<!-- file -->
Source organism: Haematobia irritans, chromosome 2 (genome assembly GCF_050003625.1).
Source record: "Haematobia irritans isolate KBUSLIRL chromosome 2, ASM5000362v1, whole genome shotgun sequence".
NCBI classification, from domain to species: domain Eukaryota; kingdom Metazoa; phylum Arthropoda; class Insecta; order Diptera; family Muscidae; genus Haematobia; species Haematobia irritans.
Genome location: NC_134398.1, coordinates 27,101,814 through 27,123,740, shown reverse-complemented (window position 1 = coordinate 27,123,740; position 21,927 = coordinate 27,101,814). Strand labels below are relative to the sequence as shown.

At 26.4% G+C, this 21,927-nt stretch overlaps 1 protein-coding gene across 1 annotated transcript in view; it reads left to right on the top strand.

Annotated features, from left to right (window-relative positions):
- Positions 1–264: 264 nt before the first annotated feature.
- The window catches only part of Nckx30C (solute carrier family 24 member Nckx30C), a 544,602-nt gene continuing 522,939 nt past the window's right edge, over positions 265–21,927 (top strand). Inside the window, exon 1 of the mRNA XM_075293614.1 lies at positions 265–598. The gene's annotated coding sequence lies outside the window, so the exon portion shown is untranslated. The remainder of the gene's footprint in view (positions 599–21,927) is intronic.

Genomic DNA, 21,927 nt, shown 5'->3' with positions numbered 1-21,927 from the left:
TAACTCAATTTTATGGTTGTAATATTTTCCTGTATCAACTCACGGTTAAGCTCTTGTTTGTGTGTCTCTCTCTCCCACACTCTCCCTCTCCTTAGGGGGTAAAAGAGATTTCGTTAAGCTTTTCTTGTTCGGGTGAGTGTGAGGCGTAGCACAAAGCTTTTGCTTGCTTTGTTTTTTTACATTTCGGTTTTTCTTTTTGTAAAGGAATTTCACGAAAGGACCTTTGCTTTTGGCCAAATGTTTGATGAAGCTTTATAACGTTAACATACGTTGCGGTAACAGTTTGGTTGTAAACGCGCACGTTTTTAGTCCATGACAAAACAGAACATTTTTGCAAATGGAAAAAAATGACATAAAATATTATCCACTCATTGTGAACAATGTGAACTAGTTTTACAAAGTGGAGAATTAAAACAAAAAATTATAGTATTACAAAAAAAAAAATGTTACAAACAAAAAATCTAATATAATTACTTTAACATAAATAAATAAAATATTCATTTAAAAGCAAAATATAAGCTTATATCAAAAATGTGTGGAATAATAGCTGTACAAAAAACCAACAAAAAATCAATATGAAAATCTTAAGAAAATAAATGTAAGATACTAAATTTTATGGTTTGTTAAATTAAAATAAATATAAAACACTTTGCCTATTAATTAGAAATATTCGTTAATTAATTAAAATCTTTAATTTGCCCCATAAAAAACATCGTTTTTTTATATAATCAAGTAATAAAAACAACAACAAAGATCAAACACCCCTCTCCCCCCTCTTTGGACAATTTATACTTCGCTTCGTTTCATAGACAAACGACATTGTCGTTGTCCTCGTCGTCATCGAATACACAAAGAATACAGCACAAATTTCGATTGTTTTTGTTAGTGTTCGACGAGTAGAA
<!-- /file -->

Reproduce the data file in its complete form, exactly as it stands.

Source organism: Haematobia irritans, chromosome 2 (genome assembly GCF_050003625.1).
Source record: "Haematobia irritans isolate KBUSLIRL chromosome 2, ASM5000362v1, whole genome shotgun sequence".
NCBI classification, from domain to species: domain Eukaryota; kingdom Metazoa; phylum Arthropoda; class Insecta; order Diptera; family Muscidae; genus Haematobia; species Haematobia irritans.
Genome location: NC_134398.1, coordinates 27,101,814 through 27,123,740, shown reverse-complemented (window position 1 = coordinate 27,123,740; position 21,927 = coordinate 27,101,814). Strand labels below are relative to the sequence as shown.

At 26.4% G+C, this 21,927-nt stretch overlaps 1 protein-coding gene across 1 annotated transcript in view; it reads left to right on the top strand.

Annotated features, from left to right (window-relative positions):
- Positions 1–264: 264 nt before the first annotated feature.
- The window catches only part of Nckx30C (solute carrier family 24 member Nckx30C), a 544,602-nt gene continuing 522,939 nt past the window's right edge, over positions 265–21,927 (top strand). Inside the window, exon 1 of the mRNA XM_075293614.1 lies at positions 265–598. The gene's annotated coding sequence lies outside the window, so the exon portion shown is untranslated. The remainder of the gene's footprint in view (positions 599–21,927) is intronic.

Genomic DNA, 21,927 nt, shown 5'->3' with positions numbered 1-21,927 from the left:
TAACTCAATTTTATGGTTGTAATATTTTCCTGTATCAACTCACGGTTAAGCTCTTGTTTGTGTGTCTCTCTCTCCCACACTCTCCCTCTCCTTAGGGGGTAAAAGAGATTTCGTTAAGCTTTTCTTGTTCGGGTGAGTGTGAGGCGTAGCACAAAGCTTTTGCTTGCTTTGTTTTTTTACATTTCGGTTTTTCTTTTTGTAAAGGAATTTCACGAAAGGACCTTTGCTTTTGGCCAAATGTTTGATGAAGCTTTATAACGTTAACATACGTTGCGGTAACAGTTTGGTTGTAAACGCGCACGTTTTTAGTCCATGACAAAACAGAACATTTTTGCAAATGGAAAAAAATGACATAAAATATTATCCACTCATTGTGAACAATGTGAACTAGTTTTACAAAGTGGAGAATTAAAACAAAAAATTATAGTATTACAAAAAAAAAAATGTTACAAACAAAAAATCTAATATAATTACTTTAACATAAATAAATAAAATATTCATTTAAAAGCAAAATATAAGCTTATATCAAAAATGTGTGGAATAATAGCTGTACAAAAAACCAACAAAAAATCAATATGAAAATCTTAAGAAAATAAATGTAAGATACTAAATTTTATGGTTTGTTAAATTAAAATAAATATAAAACACTTTGCCTATTAATTAGAAATATTCGTTAATTAATTAAAATCTTTAATTTGCCCCATAAAAAACATCGTTTTTTTATATAATCAAGTAATAAAAACAACAACAAAGATCAAACACCCCTCTCCCCCCTCTTTGGACAATTTATACTTCGCTTCGTTTCATAGACAAACGACATTGTCGTTGTCCTCGTCGTCATCGAATACACAAAGAATACAGCACAAATTTCGATTGTTTTTGTTAGTGTTCGACGAGTAGAA